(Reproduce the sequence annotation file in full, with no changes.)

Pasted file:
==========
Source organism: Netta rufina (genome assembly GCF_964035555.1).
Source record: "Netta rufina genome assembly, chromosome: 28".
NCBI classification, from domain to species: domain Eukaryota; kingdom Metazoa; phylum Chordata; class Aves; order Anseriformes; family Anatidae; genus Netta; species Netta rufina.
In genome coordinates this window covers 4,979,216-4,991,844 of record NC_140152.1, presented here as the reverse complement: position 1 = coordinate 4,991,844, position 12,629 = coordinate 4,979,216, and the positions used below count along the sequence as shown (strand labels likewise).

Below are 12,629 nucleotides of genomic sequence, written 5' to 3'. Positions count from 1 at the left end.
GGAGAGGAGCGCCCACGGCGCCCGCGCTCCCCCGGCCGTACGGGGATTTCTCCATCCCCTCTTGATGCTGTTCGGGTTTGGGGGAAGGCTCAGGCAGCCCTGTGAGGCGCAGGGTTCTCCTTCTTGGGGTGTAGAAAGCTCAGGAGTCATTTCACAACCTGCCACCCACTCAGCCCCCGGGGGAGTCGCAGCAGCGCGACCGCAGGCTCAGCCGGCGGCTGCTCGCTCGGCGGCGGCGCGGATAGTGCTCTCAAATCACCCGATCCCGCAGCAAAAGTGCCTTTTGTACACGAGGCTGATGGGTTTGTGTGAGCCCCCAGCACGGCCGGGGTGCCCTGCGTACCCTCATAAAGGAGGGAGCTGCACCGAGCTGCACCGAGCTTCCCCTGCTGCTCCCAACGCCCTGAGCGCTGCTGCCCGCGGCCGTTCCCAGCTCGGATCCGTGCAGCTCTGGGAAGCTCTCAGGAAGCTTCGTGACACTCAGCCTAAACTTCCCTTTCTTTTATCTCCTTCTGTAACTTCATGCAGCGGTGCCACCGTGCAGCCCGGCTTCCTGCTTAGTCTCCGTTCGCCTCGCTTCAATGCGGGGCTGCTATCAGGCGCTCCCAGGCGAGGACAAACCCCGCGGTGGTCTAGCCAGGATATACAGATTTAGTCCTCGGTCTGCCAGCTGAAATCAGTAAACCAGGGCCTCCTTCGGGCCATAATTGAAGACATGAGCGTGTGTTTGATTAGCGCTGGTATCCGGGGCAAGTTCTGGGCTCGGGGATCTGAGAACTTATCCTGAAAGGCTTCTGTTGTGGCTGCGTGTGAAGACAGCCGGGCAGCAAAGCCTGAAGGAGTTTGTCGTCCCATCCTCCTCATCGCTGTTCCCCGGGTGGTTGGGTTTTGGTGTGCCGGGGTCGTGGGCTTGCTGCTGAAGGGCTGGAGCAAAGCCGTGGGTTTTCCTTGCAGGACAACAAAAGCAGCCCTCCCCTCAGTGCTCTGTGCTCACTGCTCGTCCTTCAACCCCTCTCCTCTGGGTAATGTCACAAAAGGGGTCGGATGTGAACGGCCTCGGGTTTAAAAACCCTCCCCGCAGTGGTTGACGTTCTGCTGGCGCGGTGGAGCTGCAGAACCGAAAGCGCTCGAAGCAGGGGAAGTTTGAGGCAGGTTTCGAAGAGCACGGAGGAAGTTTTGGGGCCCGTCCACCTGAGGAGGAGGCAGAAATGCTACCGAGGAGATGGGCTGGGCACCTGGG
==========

Source organism: Netta rufina (genome assembly GCF_964035555.1).
Source record: "Netta rufina genome assembly, chromosome: 28".
NCBI classification, from domain to species: domain Eukaryota; kingdom Metazoa; phylum Chordata; class Aves; order Anseriformes; family Anatidae; genus Netta; species Netta rufina.
In genome coordinates this window covers 4,979,216-4,991,844 of record NC_140152.1, presented here as the reverse complement: position 1 = coordinate 4,991,844, position 12,629 = coordinate 4,979,216, and the positions used below count along the sequence as shown (strand labels likewise).

Below are 12,629 nucleotides of genomic sequence, written 5' to 3'. Positions count from 1 at the left end.
GGAGAGGAGCGCCCACGGCGCCCGCGCTCCCCCGGCCGTACGGGGATTTCTCCATCCCCTCTTGATGCTGTTCGGGTTTGGGGGAAGGCTCAGGCAGCCCTGTGAGGCGCAGGGTTCTCCTTCTTGGGGTGTAGAAAGCTCAGGAGTCATTTCACAACCTGCCACCCACTCAGCCCCCGGGGGAGTCGCAGCAGCGCGACCGCAGGCTCAGCCGGCGGCTGCTCGCTCGGCGGCGGCGCGGATAGTGCTCTCAAATCACCCGATCCCGCAGCAAAAGTGCCTTTTGTACACGAGGCTGATGGGTTTGTGTGAGCCCCCAGCACGGCCGGGGTGCCCTGCGTACCCTCATAAAGGAGGGAGCTGCACCGAGCTGCACCGAGCTTCCCCTGCTGCTCCCAACGCCCTGAGCGCTGCTGCCCGCGGCCGTTCCCAGCTCGGATCCGTGCAGCTCTGGGAAGCTCTCAGGAAGCTTCGTGACACTCAGCCTAAACTTCCCTTTCTTTTATCTCCTTCTGTAACTTCATGCAGCGGTGCCACCGTGCAGCCCGGCTTCCTGCTTAGTCTCCGTTCGCCTCGCTTCAATGCGGGGCTGCTATCAGGCGCTCCCAGGCGAGGACAAACCCCGCGGTGGTCTAGCCAGGATATACAGATTTAGTCCTCGGTCTGCCAGCTGAAATCAGTAAACCAGGGCCTCCTTCGGGCCATAATTGAAGACATGAGCGTGTGTTTGATTAGCGCTGGTATCCGGGGCAAGTTCTGGGCTCGGGGATCTGAGAACTTATCCTGAAAGGCTTCTGTTGTGGCTGCGTGTGAAGACAGCCGGGCAGCAAAGCCTGAAGGAGTTTGTCGTCCCATCCTCCTCATCGCTGTTCCCCGGGTGGTTGGGTTTTGGTGTGCCGGGGTCGTGGGCTTGCTGCTGAAGGGCTGGAGCAAAGCCGTGGGTTTTCCTTGCAGGACAACAAAAGCAGCCCTCCCCTCAGTGCTCTGTGCTCACTGCTCGTCCTTCAACCCCTCTCCTCTGGGTAATGTCACAAAAGGGGTCGGATGTGAACGGCCTCGGGTTTAAAAACCCTCCCCGCAGTGGTTGACGTTCTGCTGGCGCGGTGGAGCTGCAGAACCGAAAGCGCTCGAAGCAGGGGAAGTTTGAGGCAGGTTTCGAAGAGCACGGAGGAAGTTTTGGGGCCCGTCCACCTGAGGAGGAGGCAGAAATGCTACCGAGGAGATGGGCTGGGCACCTGGG